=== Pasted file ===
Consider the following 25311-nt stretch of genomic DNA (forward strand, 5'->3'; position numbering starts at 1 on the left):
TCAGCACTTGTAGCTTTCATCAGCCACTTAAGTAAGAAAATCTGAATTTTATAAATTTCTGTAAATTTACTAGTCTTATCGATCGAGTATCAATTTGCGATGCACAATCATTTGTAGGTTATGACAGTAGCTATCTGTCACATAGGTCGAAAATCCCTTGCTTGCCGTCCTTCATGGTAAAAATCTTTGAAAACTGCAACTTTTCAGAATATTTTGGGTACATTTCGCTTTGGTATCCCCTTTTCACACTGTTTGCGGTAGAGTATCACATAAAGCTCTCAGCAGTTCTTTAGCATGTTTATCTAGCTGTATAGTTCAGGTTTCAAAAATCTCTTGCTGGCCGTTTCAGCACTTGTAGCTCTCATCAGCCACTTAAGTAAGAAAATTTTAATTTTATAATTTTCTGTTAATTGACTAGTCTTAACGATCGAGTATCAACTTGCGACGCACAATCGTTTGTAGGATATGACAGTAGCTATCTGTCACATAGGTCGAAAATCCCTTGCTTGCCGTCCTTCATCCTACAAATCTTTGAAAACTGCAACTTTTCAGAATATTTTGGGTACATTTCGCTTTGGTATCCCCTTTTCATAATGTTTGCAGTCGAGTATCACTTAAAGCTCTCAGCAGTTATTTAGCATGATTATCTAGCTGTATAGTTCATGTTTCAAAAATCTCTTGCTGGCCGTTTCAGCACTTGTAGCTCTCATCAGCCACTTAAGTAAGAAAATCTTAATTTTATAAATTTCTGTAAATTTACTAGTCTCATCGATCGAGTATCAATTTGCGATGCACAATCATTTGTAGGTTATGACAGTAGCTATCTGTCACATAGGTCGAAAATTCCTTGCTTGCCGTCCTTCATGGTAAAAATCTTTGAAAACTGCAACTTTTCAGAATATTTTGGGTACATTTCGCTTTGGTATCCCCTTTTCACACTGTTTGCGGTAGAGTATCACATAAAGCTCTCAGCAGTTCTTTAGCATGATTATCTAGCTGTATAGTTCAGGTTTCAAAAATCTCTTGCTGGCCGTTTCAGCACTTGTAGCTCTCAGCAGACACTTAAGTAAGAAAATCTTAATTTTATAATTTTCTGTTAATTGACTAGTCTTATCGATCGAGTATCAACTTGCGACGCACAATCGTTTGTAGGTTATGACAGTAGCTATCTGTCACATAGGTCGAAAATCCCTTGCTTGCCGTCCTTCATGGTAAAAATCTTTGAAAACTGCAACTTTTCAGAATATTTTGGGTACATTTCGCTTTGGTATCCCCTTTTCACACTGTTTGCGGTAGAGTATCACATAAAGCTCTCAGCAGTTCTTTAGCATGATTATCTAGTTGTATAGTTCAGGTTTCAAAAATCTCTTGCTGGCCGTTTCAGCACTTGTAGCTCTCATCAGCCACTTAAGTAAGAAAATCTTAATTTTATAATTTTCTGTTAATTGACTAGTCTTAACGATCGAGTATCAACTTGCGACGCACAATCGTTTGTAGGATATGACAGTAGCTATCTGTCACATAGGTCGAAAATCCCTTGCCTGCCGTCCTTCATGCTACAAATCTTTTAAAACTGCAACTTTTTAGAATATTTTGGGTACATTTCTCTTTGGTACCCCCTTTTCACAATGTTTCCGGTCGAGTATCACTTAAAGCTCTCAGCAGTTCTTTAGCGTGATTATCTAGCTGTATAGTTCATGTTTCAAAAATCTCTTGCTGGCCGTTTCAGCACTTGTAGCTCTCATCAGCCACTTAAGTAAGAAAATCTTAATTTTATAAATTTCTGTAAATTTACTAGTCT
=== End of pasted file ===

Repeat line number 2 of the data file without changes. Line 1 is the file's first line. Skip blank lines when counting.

TCAGCACTTGTAGCTTTCATCAGCCACTTAAGTAAGAAAATCTGAATTTTATAAATTTCTGTAAATTTACTAGTCTTATCGATCGAGTATCAATTTGCGATGCACAATCATTTGTAGGTTATGACAGTAGCTATCTGTCACATAGGTCGAAAATCCCTTGCTTGCCGTCCTTCATGGTAAAAATCTTTGAAAACTGCAACTTTTCAGAATATTTTGGGTACATTTCGCTTTGGTATCCCCTTTTCACACTGTTTGCGGTAGAGTATCACATAAAGCTCTCAGCAGTTCTTTAGCATGTTTATCTAGCTGTATAGTTCAGGTTTCAAAAATCTCTTGCTGGCCGTTTCAGCACTTGTAGCTCTCATCAGCCACTTAAGTAAGAAAATTTTAATTTTATAATTTTCTGTTAATTGACTAGTCTTAACGATCGAGTATCAACTTGCGACGCACAATCGTTTGTAGGATATGACAGTAGCTATCTGTCACATAGGTCGAAAATCCCTTGCTTGCCGTCCTTCATCCTACAAATCTTTGAAAACTGCAACTTTTCAGAATATTTTGGGTACATTTCGCTTTGGTATCCCCTTTTCATAATGTTTGCAGTCGAGTATCACTTAAAGCTCTCAGCAGTTATTTAGCATGATTATCTAGCTGTATAGTTCATGTTTCAAAAATCTCTTGCTGGCCGTTTCAGCACTTGTAGCTCTCATCAGCCACTTAAGTAAGAAAATCTTAATTTTATAAATTTCTGTAAATTTACTAGTCTCATCGATCGAGTATCAATTTGCGATGCACAATCATTTGTAGGTTATGACAGTAGCTATCTGTCACATAGGTCGAAAATTCCTTGCTTGCCGTCCTTCATGGTAAAAATCTTTGAAAACTGCAACTTTTCAGAATATTTTGGGTACATTTCGCTTTGGTATCCCCTTTTCACACTGTTTGCGGTAGAGTATCACATAAAGCTCTCAGCAGTTCTTTAGCATGATTATCTAGCTGTATAGTTCAGGTTTCAAAAATCTCTTGCTGGCCGTTTCAGCACTTGTAGCTCTCAGCAGACACTTAAGTAAGAAAATCTTAATTTTATAATTTTCTGTTAATTGACTAGTCTTATCGATCGAGTATCAACTTGCGACGCACAATCGTTTGTAGGTTATGACAGTAGCTATCTGTCACATAGGTCGAAAATCCCTTGCTTGCCGTCCTTCATGGTAAAAATCTTTGAAAACTGCAACTTTTCAGAATATTTTGGGTACATTTCGCTTTGGTATCCCCTTTTCACACTGTTTGCGGTAGAGTATCACATAAAGCTCTCAGCAGTTCTTTAGCATGATTATCTAGTTGTATAGTTCAGGTTTCAAAAATCTCTTGCTGGCCGTTTCAGCACTTGTAGCTCTCATCAGCCACTTAAGTAAGAAAATCTTAATTTTATAATTTTCTGTTAATTGACTAGTCTTAACGATCGAGTATCAACTTGCGACGCACAATCGTTTGTAGGATATGACAGTAGCTATCTGTCACATAGGTCGAAAATCCCTTGCCTGCCGTCCTTCATGCTACAAATCTTTTAAAACTGCAACTTTTTAGAATATTTTGGGTACATTTCTCTTTGGTACCCCCTTTTCACAATGTTTCCGGTCGAGTATCACTTAAAGCTCTCAGCAGTTCTTTAGCGTGATTATCTAGCTGTATAGTTCATGTTTCAAAAATCTCTTGCTGGCCGTTTCAGCACTTGTAGCTCTCATCAGCCACTTAAGTAAGAAAATCTTAATTTTATAAATTTCTGTAAATTTACTAGTCT